|Review of Literature, Class and Culture: An Anthology
1. Although the quality and depth of the general discussion may still often frustrate many of us, it is hard to deny that there is a broad public awareness of gender, race and ethnicity in American society. The issues concerning these categories certainly remain highly contentious, but they are nevertheless widely recognized by people across the ideological spectrum as markers of social identity and as important factors in politics. Not so with class. Within a national discourse that has steadily slipped to the right over the past thirty years, class has virtually disappeared, both as a mode of socio-economic analysis and as a category of personal identification. The distinct concerns of working class people have been all but erased from the popular public consciousness as most Americans strain to self-identify as "middle class"; and, of course, when we all think that we are middle class, the political interests of the most wealthy and powerful people in America can be made to seem the same as the single mother of two who is a cashier at Target.
2. In his recent book, The Working Class Majority, Michael Zweig joins a growing number of people who have recently sought to foster more public awareness of the stark divides that continue to separate the working class from the middle and capitalist classes in America. As Zweig passionately explains, the absence of general public recognition of class distinctions in our society has had devastating ramifications:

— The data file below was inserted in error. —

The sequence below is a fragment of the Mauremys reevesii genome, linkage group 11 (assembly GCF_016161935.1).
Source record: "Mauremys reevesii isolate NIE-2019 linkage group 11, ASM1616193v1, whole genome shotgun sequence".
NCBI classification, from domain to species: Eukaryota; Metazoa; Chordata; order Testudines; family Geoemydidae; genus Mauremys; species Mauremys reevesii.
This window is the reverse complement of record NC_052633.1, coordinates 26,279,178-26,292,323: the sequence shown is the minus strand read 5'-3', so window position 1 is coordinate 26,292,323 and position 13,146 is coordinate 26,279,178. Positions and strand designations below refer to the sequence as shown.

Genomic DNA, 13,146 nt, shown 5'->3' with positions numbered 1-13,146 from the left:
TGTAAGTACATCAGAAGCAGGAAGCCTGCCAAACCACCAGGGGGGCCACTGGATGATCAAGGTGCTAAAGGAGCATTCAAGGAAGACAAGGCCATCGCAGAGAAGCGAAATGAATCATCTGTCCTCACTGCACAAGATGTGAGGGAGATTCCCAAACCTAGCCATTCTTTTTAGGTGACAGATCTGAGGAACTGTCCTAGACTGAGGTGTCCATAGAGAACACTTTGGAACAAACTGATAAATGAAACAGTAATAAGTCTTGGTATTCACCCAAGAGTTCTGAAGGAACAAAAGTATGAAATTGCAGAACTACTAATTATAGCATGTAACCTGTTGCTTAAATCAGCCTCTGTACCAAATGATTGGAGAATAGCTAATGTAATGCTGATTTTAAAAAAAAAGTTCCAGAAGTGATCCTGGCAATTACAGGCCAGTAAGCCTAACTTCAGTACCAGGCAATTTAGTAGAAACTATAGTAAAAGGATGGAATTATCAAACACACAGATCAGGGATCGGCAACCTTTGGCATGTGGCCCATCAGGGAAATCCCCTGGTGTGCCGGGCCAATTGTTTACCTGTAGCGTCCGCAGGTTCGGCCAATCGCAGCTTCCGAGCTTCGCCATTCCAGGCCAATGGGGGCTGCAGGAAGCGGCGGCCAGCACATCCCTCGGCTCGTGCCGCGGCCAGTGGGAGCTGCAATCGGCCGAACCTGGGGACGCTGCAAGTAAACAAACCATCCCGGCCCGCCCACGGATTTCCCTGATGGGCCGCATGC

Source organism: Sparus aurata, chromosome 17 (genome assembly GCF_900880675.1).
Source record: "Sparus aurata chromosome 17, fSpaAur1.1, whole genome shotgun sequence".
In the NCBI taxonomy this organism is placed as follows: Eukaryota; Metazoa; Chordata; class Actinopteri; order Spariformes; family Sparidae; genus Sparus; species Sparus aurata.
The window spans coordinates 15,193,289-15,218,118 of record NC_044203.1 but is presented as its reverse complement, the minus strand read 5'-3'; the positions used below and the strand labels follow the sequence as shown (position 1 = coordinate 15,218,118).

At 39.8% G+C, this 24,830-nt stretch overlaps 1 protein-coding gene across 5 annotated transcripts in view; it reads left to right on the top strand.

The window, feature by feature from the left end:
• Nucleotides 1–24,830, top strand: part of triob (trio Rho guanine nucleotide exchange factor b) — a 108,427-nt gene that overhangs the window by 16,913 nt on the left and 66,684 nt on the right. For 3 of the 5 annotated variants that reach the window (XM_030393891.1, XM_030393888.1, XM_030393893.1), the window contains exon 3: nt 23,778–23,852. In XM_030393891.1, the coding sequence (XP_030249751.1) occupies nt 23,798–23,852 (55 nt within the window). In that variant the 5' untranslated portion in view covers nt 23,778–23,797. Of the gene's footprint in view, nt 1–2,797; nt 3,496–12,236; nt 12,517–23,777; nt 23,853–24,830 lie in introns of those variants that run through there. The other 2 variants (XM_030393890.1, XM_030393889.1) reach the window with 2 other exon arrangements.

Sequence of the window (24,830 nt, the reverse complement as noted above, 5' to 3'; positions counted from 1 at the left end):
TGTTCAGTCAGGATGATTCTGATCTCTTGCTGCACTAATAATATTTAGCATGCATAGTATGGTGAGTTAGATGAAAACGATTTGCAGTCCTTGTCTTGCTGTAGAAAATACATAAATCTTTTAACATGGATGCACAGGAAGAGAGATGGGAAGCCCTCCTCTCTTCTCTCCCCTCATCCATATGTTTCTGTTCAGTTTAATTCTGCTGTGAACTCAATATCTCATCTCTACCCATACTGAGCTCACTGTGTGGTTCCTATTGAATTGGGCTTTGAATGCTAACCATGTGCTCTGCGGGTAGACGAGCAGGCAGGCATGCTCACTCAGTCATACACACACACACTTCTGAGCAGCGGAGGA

When society fails to acknowledge the existence and experience of working people it robs them of an articulate sense of themselves and their place in society. We know from the vibrancy of other identity movements that to silence and leave nameless a central aspect of a person's identity is to strip them of a measure of power over their lives. A full, realistic self-identity is a basic requirement for human dignity. (61)The promotion of more understanding of class should certainly be among the primary goals of progressive educators. What I like about Literature, Class and Culture, a new anthology edited by Paul Lauter and Ann Fitzgerald, is that it will help teachers to answer the call of people like Zweig for more public awareness concerning how class continues to shape consciousness and define relationships. Conceived for use in introductory literature courses and composition courses with a literature emphasis, Literature, Class and Culture will provide myriad openings for discussions of the complicated ways that class continues to impact and define life in America. On a more practical level, this anthology will prevent teachers who seek to make the discussion of class a significant part of their course goals from having to continue to piece together essays, poems and fiction from a vast array of sources and then figure out a way to get copies to their students.
3. Literature, Class and Culture is divided into four sections. The first, "Bread, Land, and Station: Work and Class," contains selections that explore the relationship between work as a material practice and consciousness. In Jack London's "The Apostate," for instance, a young man who supports his mother and siblings doing piece work in a textile mill gradually grows tired and cynical. It is only when he is injured on the job and forced to take some time off to recover that he gains some perspective on his life. For the first time, he has the leisure and space to understand how work has impacted his body and his perception of himself and the world. Among the authors chosen for this section are Herman Melville, Woody Guthrie, Paula Gunn Allen and Jimmy Santiago Baca.